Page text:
Customize your JAMA Network experience by selecting one or more topics from the list below.
Chaudhary MA, Schoenfeld AJ, Harlow AF, et al. Incidence and Predictors of Opioid Prescription at Discharge After Traumatic Injury. JAMA Surg. 2017;152(10):930–936. doi:10.1001/jamasurg.2017.1685
What is the incidence and predictors of opioid prescription at hospital discharge for patients with traumatic injury?
In a population-based analysis of military health care beneficiary claims data, 54.3% of the 33 762 patients with traumatic injury received an opioid prescription at discharge. Older age and higher injury severity were significantly associated with a higher likelihood of opioid prescription.
The incidence of opioid prescription at discharge for patients with traumatic injury closely approximates the incidence of moderate to severe pain reported in this population, indicating appropriate prescribing practices.
In the current health care environment with increased scrutiny and growing concern regarding opioid use and abuse, there has been a push toward greater regulation over prescriptions of opioids. Trauma patients represent a population that may be affected by this regulation, as the incidence of pain at hospital discharge is greater than 95%, and opioids are considered the first line of treatment for pain management. However, the use of opioid prescriptions in trauma patients at hospital discharge has not been explored.
To study the incidence and predictors of opioid prescription in trauma patients at discharge in a large national cohort.
Design, Setting, and Participants
Analysis of adult (18-64 years), opioid-naive trauma patients who were beneficiaries of Military Health Insurance (military personnel and their dependents) treated at both military health care facilities and civilian trauma centers and hospitals between January 1, 2006, and December 31, 2013, was conducted. Patients with burns, foreign body injury, toxic effects, or late complications of trauma were excluded. Prior diagnosis of trauma within 1 year and in-hospital death were also grounds for exclusion. Injury mechanism and severity, comorbid conditions, mental health disorders, and demographic factors were considered covariates. The Drug Enforcement Administration’s list of scheduled narcotics was used to query opioid use. Unadjusted and adjusted logistic regression models were used to determine the predictors of opioid prescription. Data analysis was performed from June 7 to August 21, 2016.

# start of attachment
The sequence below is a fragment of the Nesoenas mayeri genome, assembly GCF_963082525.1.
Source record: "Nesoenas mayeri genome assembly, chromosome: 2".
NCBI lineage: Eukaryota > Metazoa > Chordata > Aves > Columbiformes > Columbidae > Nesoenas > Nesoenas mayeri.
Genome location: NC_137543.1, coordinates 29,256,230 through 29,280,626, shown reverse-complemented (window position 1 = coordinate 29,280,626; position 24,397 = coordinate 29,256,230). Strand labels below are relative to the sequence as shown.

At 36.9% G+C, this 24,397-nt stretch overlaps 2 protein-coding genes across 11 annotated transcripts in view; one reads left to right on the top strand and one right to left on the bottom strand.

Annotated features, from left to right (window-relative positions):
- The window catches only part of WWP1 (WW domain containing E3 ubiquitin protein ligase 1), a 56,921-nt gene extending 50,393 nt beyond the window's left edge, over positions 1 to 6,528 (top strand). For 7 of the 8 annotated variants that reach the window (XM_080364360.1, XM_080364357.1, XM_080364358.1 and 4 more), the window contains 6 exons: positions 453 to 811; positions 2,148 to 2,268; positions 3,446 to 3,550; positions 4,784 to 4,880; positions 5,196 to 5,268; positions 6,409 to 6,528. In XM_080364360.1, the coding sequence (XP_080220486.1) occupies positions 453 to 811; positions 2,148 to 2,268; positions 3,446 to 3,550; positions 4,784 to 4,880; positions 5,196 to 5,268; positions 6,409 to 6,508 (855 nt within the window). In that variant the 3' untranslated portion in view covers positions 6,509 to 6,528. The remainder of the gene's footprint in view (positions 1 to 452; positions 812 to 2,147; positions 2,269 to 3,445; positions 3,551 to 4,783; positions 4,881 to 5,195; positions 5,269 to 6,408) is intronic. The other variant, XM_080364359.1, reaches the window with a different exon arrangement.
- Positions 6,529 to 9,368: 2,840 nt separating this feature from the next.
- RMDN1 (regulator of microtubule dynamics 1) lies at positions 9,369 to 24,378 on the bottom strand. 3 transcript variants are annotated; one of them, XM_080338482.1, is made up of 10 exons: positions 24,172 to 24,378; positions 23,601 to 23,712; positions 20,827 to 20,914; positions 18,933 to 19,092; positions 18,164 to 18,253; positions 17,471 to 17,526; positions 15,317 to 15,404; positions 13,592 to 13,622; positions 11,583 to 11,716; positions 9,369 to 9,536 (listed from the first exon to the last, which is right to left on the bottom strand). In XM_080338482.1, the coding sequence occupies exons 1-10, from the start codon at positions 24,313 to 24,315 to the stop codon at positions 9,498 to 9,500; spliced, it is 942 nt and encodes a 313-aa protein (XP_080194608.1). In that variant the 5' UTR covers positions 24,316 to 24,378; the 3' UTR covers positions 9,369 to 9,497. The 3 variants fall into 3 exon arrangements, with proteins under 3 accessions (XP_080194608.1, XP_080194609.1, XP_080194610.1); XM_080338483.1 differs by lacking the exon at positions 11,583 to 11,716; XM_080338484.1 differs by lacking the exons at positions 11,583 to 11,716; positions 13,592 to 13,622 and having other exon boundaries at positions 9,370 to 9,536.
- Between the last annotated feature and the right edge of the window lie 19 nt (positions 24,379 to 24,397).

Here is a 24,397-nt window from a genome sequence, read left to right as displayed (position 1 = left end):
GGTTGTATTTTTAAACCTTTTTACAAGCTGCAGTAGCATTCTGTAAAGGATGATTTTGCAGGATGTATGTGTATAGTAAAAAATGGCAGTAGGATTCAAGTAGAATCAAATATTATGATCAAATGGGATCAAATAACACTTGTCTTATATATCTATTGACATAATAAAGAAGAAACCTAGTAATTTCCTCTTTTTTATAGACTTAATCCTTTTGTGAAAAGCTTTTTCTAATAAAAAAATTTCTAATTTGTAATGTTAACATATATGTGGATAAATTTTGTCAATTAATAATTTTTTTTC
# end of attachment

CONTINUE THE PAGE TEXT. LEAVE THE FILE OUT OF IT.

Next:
Injury mechanism and severity, comorbid conditions, mental health disorders, and demographic factors.
Main Outcomes and Measures
Prescription of opioid analgesics at discharge.
Among the 33 762 patients included in the study (26 997 [80.0%] men; mean [SD] age, 32.9 [13.3] years), 18 338 (54.3%) received an opioid prescription at discharge. In risk-adjusted models, older age (45-64 vs 18-24 years: odds ratio [OR], 1.28; 95% CI, 1.13-1.44), marriage (OR, 1.26; 95% CI, 1.20-1.34), and higher Injury Severity Score (≥9 vs <9: OR, 1.40; 95% CI, 1.32-1.48) were associated with a higher likelihood of opioid prescription at discharge. Male sex (OR, 0.76; 95% CI, 0.69-0.83) and anxiety (OR, 0.82; 95% CI, 0.73-0.93) were associated with a decreased likelihood of opioid prescription at discharge.
Conclusions and Relevance
The incidence of opioid prescription at discharge (54.3%) closely matches the incidence of moderate to severe pain in trauma patients, indicating appropriate prescribing practices. We advocate that injury severity and level of pain—not arbitrary regulations—should inform the decision to prescribe opioids.
Create a personal account or sign in to: